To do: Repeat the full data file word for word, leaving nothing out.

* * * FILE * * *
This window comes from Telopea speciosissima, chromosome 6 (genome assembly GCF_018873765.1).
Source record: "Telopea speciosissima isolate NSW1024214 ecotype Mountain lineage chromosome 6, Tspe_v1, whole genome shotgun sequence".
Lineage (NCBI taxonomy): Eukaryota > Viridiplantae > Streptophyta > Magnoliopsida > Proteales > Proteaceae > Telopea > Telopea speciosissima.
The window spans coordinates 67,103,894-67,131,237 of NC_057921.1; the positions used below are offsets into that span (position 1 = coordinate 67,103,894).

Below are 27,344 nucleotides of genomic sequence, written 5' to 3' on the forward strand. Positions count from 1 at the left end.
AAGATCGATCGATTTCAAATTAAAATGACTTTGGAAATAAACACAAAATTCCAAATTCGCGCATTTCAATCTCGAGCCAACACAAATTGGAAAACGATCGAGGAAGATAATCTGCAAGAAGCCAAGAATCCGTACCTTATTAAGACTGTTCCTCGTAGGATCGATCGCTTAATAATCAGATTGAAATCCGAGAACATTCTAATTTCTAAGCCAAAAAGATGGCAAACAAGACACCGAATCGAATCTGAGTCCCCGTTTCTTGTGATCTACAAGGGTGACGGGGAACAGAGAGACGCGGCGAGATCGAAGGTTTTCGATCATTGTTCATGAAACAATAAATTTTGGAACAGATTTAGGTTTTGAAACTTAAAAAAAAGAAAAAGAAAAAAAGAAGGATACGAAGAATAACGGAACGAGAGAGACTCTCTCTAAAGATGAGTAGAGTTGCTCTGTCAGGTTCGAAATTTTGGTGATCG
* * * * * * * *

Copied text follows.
This window comes from Telopea speciosissima, chromosome 6 (genome assembly GCF_018873765.1).
Source record: "Telopea speciosissima isolate NSW1024214 ecotype Mountain lineage chromosome 6, Tspe_v1, whole genome shotgun sequence".
Lineage (NCBI taxonomy): Eukaryota > Viridiplantae > Streptophyta > Magnoliopsida > Proteales > Proteaceae > Telopea > Telopea speciosissima.
The window spans coordinates 67,103,894-67,131,237 of NC_057921.1; the positions used below are offsets into that span (position 1 = coordinate 67,103,894).

Below are 27,344 nucleotides of genomic sequence, written 5' to 3' on the forward strand. Positions count from 1 at the left end.
AAGATCGATCGATTTCAAATTAAAATGACTTTGGAAATAAACACAAAATTCCAAATTCGCGCATTTCAATCTCGAGCCAACACAAATTGGAAAACGATCGAGGAAGATAATCTGCAAGAAGCCAAGAATCCGTACCTTATTAAGACTGTTCCTCGTAGGATCGATCGCTTAATAATCAGATTGAAATCCGAGAACATTCTAATTTCTAAGCCAAAAAGATGGCAAACAAGACACCGAATCGAATCTGAGTCCCCGTTTCTTGTGATCTACAAGGGTGACGGGGAACAGAGAGACGCGGCGAGATCGAAGGTTTTCGATCATTGTTCATGAAACAATAAATTTTGGAACAGATTTAGGTTTTGAAACTTAAAAAAAAGAAAAAGAAAAAAAGAAGGATACGAAGAATAACGGAACGAGAGAGACTCTCTCTAAAGATGAGTAGAGTTGCTCTGTCAGGTTCGAAATTTTGGTGATCG